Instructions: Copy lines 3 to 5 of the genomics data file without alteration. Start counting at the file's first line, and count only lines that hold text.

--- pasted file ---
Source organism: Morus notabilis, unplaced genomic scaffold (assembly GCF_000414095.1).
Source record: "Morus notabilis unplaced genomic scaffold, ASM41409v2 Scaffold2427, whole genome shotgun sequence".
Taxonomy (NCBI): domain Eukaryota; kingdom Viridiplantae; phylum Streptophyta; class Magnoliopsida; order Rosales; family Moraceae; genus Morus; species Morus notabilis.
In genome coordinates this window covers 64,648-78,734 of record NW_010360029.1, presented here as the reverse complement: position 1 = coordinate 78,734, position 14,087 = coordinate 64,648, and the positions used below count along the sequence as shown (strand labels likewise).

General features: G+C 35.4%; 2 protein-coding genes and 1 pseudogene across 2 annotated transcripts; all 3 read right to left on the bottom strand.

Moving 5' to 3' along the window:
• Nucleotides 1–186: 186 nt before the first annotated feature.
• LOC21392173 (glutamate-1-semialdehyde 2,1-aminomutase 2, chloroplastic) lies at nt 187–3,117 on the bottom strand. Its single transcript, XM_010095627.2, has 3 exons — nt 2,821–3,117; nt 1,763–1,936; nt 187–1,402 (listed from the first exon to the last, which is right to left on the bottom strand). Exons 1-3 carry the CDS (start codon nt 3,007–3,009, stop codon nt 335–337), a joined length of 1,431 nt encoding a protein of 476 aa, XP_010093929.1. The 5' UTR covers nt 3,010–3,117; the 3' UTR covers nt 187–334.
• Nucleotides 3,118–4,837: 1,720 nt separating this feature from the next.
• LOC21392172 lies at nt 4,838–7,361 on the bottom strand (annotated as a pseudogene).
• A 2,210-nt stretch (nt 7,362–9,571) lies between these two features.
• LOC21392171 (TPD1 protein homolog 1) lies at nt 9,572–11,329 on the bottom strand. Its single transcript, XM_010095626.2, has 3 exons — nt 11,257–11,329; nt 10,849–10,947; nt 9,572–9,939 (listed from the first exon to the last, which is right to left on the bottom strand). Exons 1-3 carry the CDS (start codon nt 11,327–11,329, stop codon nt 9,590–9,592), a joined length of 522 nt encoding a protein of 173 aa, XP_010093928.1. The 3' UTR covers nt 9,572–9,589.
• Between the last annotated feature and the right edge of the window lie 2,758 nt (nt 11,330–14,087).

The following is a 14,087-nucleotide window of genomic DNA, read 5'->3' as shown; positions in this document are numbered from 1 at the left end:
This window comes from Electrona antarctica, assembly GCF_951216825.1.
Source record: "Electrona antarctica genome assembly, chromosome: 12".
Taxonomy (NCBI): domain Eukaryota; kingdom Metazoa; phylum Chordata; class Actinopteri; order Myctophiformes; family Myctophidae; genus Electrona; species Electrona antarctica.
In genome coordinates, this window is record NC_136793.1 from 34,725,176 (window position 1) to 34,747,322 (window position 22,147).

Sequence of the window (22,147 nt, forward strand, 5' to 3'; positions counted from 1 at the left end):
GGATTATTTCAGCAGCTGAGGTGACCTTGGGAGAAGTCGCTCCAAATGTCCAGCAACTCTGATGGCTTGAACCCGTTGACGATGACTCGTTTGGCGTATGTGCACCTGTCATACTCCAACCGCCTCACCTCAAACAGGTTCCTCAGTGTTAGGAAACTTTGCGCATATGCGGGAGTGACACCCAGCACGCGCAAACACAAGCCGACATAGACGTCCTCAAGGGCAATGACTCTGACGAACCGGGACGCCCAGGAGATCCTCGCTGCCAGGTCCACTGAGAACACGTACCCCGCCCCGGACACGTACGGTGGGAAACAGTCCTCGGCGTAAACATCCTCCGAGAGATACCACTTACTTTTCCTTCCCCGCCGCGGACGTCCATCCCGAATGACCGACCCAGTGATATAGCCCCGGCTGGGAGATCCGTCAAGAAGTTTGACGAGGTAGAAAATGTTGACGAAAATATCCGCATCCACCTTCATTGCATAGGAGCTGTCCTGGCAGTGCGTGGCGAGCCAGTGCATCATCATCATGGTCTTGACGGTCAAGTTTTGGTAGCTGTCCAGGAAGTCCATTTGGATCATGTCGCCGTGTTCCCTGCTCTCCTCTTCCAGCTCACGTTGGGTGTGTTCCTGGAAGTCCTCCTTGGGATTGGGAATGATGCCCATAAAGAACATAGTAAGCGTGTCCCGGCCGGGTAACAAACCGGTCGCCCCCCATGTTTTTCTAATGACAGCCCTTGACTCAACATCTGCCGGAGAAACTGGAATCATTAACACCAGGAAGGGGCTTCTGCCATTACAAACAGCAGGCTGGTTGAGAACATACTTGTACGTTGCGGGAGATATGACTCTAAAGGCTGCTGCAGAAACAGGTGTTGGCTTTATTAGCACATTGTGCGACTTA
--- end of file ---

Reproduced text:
Taxonomy (NCBI): domain Eukaryota; kingdom Viridiplantae; phylum Streptophyta; class Magnoliopsida; order Rosales; family Moraceae; genus Morus; species Morus notabilis.
In genome coordinates this window covers 64,648-78,734 of record NW_010360029.1, presented here as the reverse complement: position 1 = coordinate 78,734, position 14,087 = coordinate 64,648, and the positions used below count along the sequence as shown (strand labels likewise).

General features: G+C 35.4%; 2 protein-coding genes and 1 pseudogene across 2 annotated transcripts; all 3 read right to left on the bottom strand.